Savage Chickens had been running on GoComics for a few months before the concept really started to grow on me – “chickens” + “Post-It notes”. In general SC is a single-panel gag series that occasionally grows to fill all available space. While the artwork is fairly minimalistic, the pop culture references and parodies, with chickens, and the ever-present Timmy Tofu, are dead-on.
BC: Who are you?
DS: I’m Doug Savage, and I’m the creator of the comic Savage Chickens.
BC: What personal details do you think are relevant to readers to know about you?
DS: I’m Canadian. I was born outside of Ottawa and lived in small-town eastern Ontario before moving out here to Vancouver for a change of pace. I don’t have any formal artistic training. I just love drawing, so I keep doing it, and keep trying to get better at it. I’m also trying to get better at playing the ukulele, with less success.
BC: Do you consider yourself a cartoonist, an illustrator, an artist, or something else?
DS: I think of myself as a cartoonist more than anything else.
BC: How did you get your start as a cartoonist?
DS: I drew all the time as a kid, and I wanted to be a cartoonist when I grew up. As I got older, I did less art and gradually got more into creative writing and did an English Lit degree. And by the time I was working in an office as a technical writer, I had all but forgotten how to draw (except for chickens, which I drew on everybody’s whiteboards when they weren’t looking). I started drawing comics again in 2004. I didn’t get any formal training or anything – I just started drawing comics and sharing them with the world. And after a few years of that, it occurred to me that I had become a cartoonist. Success!
BC: How long have you been at that, and what do you think your biggest breaks were?
DS: Hmm, yeah, it’s been 12 years since I started Savage Chickens. Along the way, I’ve had a bunch of good things happen that I’d consider to be big breaks. Early on, my website got featured on a few popular blogs, including My Yahoo and Blogger. Later, I got my first book deal, my work started running on GoComics, and I got invited to San Diego Comic Con as a special guest. These days, I’ve branched out into graphic novels for kids, and I’m really excited about this new direction for my work. I feel like there’s never really a moment where you think “I’ve made it!” – it’s more of a series of gradual (and often unpredictable) milestones that, when you look back on them, seem to suggest that you’ve made it.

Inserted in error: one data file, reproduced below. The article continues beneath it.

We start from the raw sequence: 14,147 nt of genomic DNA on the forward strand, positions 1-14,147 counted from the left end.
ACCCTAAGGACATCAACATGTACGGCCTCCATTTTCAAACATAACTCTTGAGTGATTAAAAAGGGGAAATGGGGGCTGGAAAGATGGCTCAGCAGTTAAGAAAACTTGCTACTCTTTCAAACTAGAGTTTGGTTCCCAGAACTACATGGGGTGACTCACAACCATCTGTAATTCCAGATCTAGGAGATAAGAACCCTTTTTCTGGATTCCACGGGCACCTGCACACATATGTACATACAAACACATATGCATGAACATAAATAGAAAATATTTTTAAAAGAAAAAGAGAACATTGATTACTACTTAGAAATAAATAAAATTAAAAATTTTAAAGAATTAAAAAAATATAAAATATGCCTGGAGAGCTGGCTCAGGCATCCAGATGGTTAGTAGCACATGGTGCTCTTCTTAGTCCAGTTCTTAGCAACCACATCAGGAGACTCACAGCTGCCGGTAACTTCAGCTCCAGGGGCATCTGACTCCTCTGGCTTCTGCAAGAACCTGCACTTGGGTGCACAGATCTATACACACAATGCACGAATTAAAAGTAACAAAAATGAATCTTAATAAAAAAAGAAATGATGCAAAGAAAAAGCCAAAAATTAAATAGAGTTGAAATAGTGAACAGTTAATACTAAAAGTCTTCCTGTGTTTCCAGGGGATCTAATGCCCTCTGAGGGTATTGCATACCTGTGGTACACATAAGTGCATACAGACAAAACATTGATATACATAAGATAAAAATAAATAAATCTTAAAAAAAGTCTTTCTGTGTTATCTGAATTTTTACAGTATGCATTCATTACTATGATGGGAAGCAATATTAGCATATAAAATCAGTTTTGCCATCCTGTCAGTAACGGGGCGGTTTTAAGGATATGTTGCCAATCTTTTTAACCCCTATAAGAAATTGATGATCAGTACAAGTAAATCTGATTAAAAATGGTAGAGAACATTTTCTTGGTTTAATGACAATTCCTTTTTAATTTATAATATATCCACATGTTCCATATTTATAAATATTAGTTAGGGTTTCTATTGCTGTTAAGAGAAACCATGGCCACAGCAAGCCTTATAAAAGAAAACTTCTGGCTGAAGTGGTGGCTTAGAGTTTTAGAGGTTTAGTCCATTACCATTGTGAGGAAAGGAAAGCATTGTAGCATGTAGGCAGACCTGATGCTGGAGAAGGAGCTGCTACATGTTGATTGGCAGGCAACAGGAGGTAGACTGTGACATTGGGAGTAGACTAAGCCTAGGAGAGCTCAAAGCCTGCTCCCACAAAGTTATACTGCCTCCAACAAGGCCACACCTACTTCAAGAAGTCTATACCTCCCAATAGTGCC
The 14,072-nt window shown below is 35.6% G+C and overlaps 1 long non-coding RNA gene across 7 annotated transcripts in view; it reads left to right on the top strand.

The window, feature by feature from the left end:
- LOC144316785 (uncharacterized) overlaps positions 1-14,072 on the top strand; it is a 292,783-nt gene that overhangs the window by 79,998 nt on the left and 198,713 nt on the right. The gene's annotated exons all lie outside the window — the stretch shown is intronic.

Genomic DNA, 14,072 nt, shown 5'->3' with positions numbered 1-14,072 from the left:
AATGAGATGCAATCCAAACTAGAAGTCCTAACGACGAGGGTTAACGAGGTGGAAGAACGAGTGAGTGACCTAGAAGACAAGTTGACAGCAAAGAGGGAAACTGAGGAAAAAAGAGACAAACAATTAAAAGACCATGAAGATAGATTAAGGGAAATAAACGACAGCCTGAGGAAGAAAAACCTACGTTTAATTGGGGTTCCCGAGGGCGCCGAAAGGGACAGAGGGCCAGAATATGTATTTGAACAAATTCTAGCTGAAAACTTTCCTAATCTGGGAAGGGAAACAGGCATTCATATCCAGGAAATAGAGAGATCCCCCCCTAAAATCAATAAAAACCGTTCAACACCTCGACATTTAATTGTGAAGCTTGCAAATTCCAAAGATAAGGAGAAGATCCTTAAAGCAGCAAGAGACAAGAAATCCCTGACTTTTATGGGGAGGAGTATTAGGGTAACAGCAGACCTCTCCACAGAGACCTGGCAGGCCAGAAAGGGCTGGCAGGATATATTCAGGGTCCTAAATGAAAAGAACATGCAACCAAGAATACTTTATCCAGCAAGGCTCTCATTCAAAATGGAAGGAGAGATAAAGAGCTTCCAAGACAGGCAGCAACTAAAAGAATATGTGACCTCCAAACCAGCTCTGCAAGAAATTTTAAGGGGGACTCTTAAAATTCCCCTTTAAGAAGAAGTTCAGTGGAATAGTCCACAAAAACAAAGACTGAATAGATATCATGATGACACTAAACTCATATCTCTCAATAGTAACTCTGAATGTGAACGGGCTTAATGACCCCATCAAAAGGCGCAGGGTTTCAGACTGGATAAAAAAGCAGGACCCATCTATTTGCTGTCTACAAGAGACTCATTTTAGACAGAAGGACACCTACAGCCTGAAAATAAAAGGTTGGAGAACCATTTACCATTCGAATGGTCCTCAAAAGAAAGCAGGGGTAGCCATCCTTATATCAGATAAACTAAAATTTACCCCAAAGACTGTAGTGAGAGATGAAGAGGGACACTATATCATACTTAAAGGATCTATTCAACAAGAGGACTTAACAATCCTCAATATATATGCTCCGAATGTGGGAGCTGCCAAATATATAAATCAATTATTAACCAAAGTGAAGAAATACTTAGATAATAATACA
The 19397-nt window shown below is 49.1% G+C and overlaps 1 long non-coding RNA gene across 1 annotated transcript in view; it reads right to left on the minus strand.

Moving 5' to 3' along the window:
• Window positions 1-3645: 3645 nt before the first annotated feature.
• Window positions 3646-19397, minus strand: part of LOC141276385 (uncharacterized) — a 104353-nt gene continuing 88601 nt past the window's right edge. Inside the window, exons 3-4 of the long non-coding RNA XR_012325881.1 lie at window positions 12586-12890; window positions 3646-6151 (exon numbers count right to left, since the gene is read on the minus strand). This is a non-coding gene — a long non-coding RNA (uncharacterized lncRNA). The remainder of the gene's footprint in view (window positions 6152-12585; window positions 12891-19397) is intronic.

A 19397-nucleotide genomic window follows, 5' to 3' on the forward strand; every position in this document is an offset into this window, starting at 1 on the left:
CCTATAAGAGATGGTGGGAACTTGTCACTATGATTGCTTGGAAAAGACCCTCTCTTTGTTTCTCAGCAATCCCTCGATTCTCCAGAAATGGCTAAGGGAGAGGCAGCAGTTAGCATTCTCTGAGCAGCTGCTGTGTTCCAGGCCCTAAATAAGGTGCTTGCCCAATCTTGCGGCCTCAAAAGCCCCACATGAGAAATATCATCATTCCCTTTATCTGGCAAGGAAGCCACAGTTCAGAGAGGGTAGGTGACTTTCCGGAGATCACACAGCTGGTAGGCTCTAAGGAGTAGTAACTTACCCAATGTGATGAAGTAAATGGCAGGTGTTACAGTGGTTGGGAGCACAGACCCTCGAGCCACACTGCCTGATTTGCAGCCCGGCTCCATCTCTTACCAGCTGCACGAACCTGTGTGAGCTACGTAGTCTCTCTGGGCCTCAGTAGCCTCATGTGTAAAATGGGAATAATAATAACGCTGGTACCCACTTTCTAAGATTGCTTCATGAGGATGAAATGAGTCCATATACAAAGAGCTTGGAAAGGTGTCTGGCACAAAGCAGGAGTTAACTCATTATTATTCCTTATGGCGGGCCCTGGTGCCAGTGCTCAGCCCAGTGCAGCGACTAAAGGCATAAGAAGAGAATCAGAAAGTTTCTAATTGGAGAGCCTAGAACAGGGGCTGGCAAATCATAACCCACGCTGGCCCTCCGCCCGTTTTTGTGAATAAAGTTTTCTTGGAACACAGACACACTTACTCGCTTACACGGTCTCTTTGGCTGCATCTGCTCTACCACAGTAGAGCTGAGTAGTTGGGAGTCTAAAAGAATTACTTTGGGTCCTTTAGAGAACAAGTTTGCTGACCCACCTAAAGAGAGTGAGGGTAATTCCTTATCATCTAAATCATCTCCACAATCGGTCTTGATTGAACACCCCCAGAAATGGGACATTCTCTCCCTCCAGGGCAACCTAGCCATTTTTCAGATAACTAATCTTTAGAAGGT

BC: What led up to your starting Savage Chickens, and do you have anything other pokers in the fire right now?
DS: I started Savage Chickens out of desperation. At the time, I was pretty unhappy about my boring day job, which was mind-numbingly uncreative. But it went beyond the usual office boredom when I started getting migraines and being genuinely concerned about my health. Savage Chickens came out of that stress and frustrated creativity. These days, my new comic projects are coming from a very different place of enthusiasm and excitement and exploring new things. I’m working on book 2 of Laser Moose and Rabbit Boy right now and I’m having a blast. So much fun!
BC: Savage Chickens is up to 2013 on GoComics. Any plans to run the more recent comics there, or are readers just going to have to wait a few weeks for that?
DS: For GoComics, I’ve always posted the comics from four years before the current date. I’ll probably keep it that way, just because it’s a nice way to introduce my archive to people and to showcase comics that might not have gotten noticed the first time around.
BC: What would you say have been the most popular of the Chickens strips?
DS: According to my site statistics, it’s “I Love You More“, but it’s really hard to tell these days with people viewing the comics in so many different places. The one that has been passed around the most on social media is probably “Spot the Differences“, which I still get a chuckle out of. Some people find that comic infuriating, but that was kind of the point.
BC: Do chickens have fingers?
DS: Mine do! I make the feathers look a bit like a hand whenever I need to, like, if the chicken’s holding a wine glass or something.
BC: Since Chickens are drawn on Post-It notes, do you stick them on the fridge when you’re done with them?